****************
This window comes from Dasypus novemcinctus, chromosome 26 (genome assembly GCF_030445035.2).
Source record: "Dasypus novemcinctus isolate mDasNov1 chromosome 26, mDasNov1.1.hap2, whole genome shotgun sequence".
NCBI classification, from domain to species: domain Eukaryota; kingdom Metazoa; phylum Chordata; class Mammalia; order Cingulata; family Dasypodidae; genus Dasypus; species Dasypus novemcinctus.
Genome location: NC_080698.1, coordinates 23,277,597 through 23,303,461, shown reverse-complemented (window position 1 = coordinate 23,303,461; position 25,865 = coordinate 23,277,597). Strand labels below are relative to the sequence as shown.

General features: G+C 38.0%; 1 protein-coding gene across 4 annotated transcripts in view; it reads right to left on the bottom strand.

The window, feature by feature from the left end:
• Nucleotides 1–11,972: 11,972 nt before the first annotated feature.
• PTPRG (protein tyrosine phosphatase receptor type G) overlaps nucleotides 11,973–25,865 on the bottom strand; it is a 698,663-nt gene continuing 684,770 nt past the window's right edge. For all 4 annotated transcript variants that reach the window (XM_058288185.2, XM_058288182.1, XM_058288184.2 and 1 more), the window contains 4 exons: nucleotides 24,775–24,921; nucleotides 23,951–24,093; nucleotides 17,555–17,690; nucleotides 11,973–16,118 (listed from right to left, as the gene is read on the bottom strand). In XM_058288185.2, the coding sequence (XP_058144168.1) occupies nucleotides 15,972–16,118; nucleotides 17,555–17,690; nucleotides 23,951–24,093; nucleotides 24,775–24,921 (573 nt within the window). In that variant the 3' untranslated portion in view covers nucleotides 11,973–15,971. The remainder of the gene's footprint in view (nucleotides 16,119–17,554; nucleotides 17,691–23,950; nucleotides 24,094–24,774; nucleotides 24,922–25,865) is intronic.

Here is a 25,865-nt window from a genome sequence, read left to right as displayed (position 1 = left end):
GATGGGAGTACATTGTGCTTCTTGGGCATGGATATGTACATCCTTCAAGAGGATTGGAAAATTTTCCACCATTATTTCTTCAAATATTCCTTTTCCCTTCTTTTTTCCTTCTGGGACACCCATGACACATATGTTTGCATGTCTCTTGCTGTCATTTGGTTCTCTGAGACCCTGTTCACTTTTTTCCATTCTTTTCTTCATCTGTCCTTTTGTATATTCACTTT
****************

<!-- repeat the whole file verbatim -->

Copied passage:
This window comes from Dasypus novemcinctus, chromosome 26 (genome assembly GCF_030445035.2).
Source record: "Dasypus novemcinctus isolate mDasNov1 chromosome 26, mDasNov1.1.hap2, whole genome shotgun sequence".
NCBI classification, from domain to species: domain Eukaryota; kingdom Metazoa; phylum Chordata; class Mammalia; order Cingulata; family Dasypodidae; genus Dasypus; species Dasypus novemcinctus.
Genome location: NC_080698.1, coordinates 23,277,597 through 23,303,461, shown reverse-complemented (window position 1 = coordinate 23,303,461; position 25,865 = coordinate 23,277,597). Strand labels below are relative to the sequence as shown.

General features: G+C 38.0%; 1 protein-coding gene across 4 annotated transcripts in view; it reads right to left on the bottom strand.

The window, feature by feature from the left end:
• Nucleotides 1–11,972: 11,972 nt before the first annotated feature.
• PTPRG (protein tyrosine phosphatase receptor type G) overlaps nucleotides 11,973–25,865 on the bottom strand; it is a 698,663-nt gene continuing 684,770 nt past the window's right edge. For all 4 annotated transcript variants that reach the window (XM_058288185.2, XM_058288182.1, XM_058288184.2 and 1 more), the window contains 4 exons: nucleotides 24,775–24,921; nucleotides 23,951–24,093; nucleotides 17,555–17,690; nucleotides 11,973–16,118 (listed from right to left, as the gene is read on the bottom strand). In XM_058288185.2, the coding sequence (XP_058144168.1) occupies nucleotides 15,972–16,118; nucleotides 17,555–17,690; nucleotides 23,951–24,093; nucleotides 24,775–24,921 (573 nt within the window). In that variant the 3' untranslated portion in view covers nucleotides 11,973–15,971. The remainder of the gene's footprint in view (nucleotides 16,119–17,554; nucleotides 17,691–23,950; nucleotides 24,094–24,774; nucleotides 24,922–25,865) is intronic.

Here is a 25,865-nt window from a genome sequence, read left to right as displayed (position 1 = left end):
GATGGGAGTACATTGTGCTTCTTGGGCATGGATATGTACATCCTTCAAGAGGATTGGAAAATTTTCCACCATTATTTCTTCAAATATTCCTTTTCCCTTCTTTTTTCCTTCTGGGACACCCATGACACATATGTTTGCATGTCTCTTGCTGTCATTTGGTTCTCTGAGACCCTGTTCACTTTTTTCCATTCTTTTCTTCATCTGTCCTTTTGTATATTCACTTT